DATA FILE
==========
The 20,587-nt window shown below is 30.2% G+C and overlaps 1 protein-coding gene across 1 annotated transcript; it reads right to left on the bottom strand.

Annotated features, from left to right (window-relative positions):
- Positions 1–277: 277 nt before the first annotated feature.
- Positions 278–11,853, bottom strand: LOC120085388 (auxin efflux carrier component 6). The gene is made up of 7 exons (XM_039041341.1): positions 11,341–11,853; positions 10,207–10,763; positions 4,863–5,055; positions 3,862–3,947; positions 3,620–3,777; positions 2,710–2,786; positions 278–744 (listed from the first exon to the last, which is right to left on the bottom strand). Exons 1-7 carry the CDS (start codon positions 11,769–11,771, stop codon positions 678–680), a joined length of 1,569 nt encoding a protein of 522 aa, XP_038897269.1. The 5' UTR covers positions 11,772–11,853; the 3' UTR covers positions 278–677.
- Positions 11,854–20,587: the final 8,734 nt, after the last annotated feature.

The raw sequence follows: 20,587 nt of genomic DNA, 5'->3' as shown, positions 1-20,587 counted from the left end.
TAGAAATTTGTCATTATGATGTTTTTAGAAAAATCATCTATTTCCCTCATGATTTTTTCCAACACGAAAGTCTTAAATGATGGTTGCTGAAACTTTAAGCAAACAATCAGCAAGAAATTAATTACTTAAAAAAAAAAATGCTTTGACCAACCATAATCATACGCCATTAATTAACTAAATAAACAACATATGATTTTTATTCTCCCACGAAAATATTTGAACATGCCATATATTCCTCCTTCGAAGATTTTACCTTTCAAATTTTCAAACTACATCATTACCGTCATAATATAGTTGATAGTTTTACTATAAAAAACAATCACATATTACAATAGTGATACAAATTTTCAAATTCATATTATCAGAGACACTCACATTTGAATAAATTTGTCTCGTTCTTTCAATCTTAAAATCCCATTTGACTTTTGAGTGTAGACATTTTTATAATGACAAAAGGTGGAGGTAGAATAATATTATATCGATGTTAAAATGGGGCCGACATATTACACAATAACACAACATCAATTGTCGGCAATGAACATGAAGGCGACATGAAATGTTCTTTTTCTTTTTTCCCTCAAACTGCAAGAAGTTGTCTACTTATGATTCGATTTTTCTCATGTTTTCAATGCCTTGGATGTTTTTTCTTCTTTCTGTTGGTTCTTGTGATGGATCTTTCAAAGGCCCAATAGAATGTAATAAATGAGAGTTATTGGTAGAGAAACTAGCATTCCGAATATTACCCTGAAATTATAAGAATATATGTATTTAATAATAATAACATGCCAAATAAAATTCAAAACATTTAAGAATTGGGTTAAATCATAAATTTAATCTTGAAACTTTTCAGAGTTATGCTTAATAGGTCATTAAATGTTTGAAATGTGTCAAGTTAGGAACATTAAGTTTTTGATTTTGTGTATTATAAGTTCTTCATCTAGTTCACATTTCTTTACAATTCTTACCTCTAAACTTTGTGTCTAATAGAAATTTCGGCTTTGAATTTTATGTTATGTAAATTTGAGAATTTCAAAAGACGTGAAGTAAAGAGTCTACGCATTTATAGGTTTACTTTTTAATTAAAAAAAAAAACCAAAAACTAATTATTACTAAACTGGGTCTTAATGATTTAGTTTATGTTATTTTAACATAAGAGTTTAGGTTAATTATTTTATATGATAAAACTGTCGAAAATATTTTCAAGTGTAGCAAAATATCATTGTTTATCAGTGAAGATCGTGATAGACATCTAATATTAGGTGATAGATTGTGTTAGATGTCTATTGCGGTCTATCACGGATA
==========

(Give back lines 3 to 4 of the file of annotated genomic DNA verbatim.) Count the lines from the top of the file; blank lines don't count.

- Positions 1–277: 277 nt before the first annotated feature.
- Positions 278–11,853, bottom strand: LOC120085388 (auxin efflux carrier component 6). The gene is made up of 7 exons (XM_039041341.1): positions 11,341–11,853; positions 10,207–10,763; positions 4,863–5,055; positions 3,862–3,947; positions 3,620–3,777; positions 2,710–2,786; positions 278–744 (listed from the first exon to the last, which is right to left on the bottom strand). Exons 1-7 carry the CDS (start codon positions 11,769–11,771, stop codon positions 678–680), a joined length of 1,569 nt encoding a protein of 522 aa, XP_038897269.1. The 5' UTR covers positions 11,772–11,853; the 3' UTR covers positions 278–677.